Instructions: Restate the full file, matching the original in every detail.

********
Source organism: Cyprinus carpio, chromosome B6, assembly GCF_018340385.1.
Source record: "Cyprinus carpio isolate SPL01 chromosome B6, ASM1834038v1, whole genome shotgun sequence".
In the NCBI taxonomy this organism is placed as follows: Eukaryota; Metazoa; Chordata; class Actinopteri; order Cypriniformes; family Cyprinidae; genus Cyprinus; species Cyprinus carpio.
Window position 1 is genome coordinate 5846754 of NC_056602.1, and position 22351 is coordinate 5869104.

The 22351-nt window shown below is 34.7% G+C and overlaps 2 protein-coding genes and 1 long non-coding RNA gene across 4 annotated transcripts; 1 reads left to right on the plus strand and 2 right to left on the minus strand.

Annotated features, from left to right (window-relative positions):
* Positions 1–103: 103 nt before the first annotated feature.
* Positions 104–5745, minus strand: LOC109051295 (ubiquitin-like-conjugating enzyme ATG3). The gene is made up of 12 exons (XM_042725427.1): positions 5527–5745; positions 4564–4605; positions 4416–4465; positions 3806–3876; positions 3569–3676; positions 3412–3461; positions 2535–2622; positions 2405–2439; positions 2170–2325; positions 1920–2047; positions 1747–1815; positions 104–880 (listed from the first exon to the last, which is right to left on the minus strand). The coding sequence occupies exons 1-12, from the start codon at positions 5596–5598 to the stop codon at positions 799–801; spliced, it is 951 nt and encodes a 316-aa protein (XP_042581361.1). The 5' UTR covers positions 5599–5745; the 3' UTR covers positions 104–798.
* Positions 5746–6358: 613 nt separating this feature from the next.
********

Source organism: Cyprinus carpio, chromosome B6, assembly GCF_018340385.1.
Source record: "Cyprinus carpio isolate SPL01 chromosome B6, ASM1834038v1, whole genome shotgun sequence".
In the NCBI taxonomy this organism is placed as follows: Eukaryota; Metazoa; Chordata; class Actinopteri; order Cypriniformes; family Cyprinidae; genus Cyprinus; species Cyprinus carpio.
Window position 1 is genome coordinate 5846754 of NC_056602.1, and position 22351 is coordinate 5869104.

The 22351-nt window shown below is 34.7% G+C and overlaps 2 protein-coding genes and 1 long non-coding RNA gene across 4 annotated transcripts; 1 reads left to right on the plus strand and 2 right to left on the minus strand.

Annotated features, from left to right (window-relative positions):
* Positions 1–103: 103 nt before the first annotated feature.
* Positions 104–5745, minus strand: LOC109051295 (ubiquitin-like-conjugating enzyme ATG3). The gene is made up of 12 exons (XM_042725427.1): positions 5527–5745; positions 4564–4605; positions 4416–4465; positions 3806–3876; positions 3569–3676; positions 3412–3461; positions 2535–2622; positions 2405–2439; positions 2170–2325; positions 1920–2047; positions 1747–1815; positions 104–880 (listed from the first exon to the last, which is right to left on the minus strand). The coding sequence occupies exons 1-12, from the start codon at positions 5596–5598 to the stop codon at positions 799–801; spliced, it is 951 nt and encodes a 316-aa protein (XP_042581361.1). The 5' UTR covers positions 5599–5745; the 3' UTR covers positions 104–798.
* Positions 5746–6358: 613 nt separating this feature from the next.